Skip to content

Great storytelling is more than a sensational event

Luna Moth

To craft a truly great story requires craftsmanship and skill. Unfortunately, many storytellers rely on sensational events or scenes to grab a reader or listener’s interest.

Kevin Hartnett, a staff writer for The Millions, wrote about storytelling in a post, “A Night at The Moth: The Worst Thing that Ever Happened to Me,” that made me think about the anatomy of stories and about first person or dramatic events, in particular.

It can be a temptation to rely on “The worst thing that ever happened to me” stories and think your audience will find them gripping, Hartnett said. But intensely personal or sensational stories have a way of “crowding out the audience,” sucking the life out of them.

“The first pitfall of these kinds of stories is this: The more sensational the content of the story, the less attention, I’ve noticed, storytellers pay to the actual craft of storytelling. If you’re telling a story about walking your dog, it’s plainly obvious that you’re going to need to spin it well in order to keep anyone’s interest. But when the content of your story is on its face interesting, it’s tempting to think that all you have to do is “lay it out there” and people will be gripped, which isn’t true at all,” Hartnett says.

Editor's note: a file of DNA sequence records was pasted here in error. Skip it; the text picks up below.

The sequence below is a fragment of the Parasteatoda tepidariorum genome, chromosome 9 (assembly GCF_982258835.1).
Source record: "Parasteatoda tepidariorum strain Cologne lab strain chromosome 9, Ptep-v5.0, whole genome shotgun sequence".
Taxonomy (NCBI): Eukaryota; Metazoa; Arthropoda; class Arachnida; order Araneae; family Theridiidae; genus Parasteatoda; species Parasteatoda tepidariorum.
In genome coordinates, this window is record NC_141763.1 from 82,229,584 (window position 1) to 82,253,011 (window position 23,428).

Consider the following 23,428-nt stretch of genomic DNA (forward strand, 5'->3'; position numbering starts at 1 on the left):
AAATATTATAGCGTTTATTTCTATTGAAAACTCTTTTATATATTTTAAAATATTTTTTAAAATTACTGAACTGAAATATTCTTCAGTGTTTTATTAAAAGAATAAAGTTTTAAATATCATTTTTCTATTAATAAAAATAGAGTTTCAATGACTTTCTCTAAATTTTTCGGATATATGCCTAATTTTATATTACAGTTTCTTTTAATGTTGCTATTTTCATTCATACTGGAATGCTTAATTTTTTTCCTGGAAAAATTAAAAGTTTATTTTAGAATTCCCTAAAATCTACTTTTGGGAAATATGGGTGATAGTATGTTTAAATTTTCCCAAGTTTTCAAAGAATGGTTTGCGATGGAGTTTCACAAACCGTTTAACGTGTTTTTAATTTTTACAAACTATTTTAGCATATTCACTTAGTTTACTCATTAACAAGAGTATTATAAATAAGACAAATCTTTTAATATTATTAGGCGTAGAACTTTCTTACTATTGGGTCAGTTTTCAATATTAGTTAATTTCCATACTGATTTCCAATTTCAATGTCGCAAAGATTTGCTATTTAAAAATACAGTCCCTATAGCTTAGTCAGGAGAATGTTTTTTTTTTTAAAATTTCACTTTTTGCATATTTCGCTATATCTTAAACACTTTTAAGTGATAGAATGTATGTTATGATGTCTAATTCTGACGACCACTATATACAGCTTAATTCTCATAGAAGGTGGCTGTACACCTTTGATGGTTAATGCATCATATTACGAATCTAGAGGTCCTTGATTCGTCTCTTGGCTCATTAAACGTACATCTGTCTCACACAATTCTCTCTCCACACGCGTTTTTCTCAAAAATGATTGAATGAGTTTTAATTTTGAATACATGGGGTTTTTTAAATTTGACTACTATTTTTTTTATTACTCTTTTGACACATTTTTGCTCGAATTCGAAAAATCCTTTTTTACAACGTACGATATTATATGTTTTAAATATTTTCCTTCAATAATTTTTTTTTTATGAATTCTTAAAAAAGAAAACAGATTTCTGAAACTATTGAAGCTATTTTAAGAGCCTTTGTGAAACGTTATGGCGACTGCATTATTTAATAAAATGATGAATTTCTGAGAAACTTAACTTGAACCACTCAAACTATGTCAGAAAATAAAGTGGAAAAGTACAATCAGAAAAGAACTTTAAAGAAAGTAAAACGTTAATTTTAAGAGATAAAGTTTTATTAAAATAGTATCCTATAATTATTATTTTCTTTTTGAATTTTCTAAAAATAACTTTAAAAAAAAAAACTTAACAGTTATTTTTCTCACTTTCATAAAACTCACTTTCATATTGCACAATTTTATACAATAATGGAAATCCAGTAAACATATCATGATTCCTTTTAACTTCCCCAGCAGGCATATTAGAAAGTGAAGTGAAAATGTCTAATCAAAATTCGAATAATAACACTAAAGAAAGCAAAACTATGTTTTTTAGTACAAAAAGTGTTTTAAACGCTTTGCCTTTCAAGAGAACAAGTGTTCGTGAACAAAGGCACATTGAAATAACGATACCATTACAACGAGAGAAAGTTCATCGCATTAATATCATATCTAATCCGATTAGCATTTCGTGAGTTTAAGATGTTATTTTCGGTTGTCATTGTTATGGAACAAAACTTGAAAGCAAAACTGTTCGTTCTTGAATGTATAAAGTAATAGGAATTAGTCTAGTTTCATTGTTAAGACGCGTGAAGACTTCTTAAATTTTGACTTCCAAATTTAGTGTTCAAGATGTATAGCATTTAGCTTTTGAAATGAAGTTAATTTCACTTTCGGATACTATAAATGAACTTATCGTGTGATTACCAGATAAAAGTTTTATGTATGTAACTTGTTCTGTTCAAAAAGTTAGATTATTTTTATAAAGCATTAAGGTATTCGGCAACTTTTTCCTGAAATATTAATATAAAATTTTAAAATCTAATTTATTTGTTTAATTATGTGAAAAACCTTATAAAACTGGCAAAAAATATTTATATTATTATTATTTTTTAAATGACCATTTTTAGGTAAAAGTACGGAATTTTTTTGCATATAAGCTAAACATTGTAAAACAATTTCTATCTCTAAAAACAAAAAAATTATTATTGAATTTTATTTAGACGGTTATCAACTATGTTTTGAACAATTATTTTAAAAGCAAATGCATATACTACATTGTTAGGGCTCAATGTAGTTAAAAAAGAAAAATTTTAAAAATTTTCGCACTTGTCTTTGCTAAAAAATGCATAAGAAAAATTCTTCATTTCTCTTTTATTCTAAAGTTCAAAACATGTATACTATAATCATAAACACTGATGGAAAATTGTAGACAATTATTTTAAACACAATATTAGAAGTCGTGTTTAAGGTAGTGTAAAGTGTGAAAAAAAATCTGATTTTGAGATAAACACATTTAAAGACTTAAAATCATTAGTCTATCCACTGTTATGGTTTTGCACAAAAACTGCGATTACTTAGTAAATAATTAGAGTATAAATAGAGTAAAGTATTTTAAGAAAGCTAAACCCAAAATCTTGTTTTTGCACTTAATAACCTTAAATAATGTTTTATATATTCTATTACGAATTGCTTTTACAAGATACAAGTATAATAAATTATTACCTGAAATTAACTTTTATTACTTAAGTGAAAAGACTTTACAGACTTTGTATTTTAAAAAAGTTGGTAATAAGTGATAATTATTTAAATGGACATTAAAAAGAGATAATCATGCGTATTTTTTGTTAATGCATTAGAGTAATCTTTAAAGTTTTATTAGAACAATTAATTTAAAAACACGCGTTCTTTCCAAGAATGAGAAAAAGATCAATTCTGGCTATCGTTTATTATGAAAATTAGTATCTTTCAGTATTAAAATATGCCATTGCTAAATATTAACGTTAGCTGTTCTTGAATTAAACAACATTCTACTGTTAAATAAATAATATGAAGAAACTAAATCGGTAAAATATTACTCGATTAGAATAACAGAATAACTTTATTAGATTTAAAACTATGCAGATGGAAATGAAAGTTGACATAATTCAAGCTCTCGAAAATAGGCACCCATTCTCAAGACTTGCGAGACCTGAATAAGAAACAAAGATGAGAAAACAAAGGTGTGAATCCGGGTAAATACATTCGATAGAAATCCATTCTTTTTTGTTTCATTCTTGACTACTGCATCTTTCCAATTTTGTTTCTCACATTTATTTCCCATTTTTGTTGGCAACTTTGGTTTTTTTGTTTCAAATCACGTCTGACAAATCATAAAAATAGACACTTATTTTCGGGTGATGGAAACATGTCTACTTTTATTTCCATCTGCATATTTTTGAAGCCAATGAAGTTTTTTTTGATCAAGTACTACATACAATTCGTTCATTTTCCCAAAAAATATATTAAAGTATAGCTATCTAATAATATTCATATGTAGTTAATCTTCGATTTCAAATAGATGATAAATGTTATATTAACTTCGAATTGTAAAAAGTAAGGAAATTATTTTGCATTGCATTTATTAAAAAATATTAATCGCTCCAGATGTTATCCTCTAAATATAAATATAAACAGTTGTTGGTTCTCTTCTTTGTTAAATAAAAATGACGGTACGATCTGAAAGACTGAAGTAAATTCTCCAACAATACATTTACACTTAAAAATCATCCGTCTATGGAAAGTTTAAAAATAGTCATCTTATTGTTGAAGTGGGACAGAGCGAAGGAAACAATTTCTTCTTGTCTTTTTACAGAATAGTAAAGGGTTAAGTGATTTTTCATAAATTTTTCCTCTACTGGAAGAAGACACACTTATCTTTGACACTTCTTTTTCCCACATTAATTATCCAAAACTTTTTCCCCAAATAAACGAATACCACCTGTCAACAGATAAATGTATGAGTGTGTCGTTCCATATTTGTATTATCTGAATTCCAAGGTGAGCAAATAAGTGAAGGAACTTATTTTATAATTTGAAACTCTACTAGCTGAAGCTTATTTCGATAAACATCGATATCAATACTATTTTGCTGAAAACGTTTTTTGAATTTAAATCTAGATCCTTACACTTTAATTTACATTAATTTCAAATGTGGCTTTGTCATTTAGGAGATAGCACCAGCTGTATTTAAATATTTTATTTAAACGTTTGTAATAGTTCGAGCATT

Dramatic stories and scenes fuel writing, whether it’s first person memoir or fiction, but it’s imperative to draw on all the elements of good story craft to take the reader or listener on a truly gripping journey.

Hartnett made me think about how drama for the sake of drama isn’t effective. Finding and communicating the meaning behind the events and understanding how readers or listeners would likely relate is what ultimately connects readers with our words. It’s not just about what happened, but how it changed us. How we survived, and maybe even thrived.

Visit The Moth to learn more about first-person storytelling. The Moth is a not-for-profit organization dedicated to the art and craft of storytelling

Luna Moth Image courtesy of Maggie Smith/ http://www.FreeDigitalPhotos.net.

No comments yet

Leave a Reply

Fill in your details below or click an icon to log in:

WordPress.com Logo

You are commenting using your WordPress.com account. Log Out / Change )

Twitter picture

You are commenting using your Twitter account. Log Out / Change )

Facebook photo

You are commenting using your Facebook account. Log Out / Change )

Google+ photo

You are commenting using your Google+ account. Log Out / Change )

Connecting to %s

Follow

Get every new post delivered to your Inbox.

Join 371 other followers

%d bloggers like this: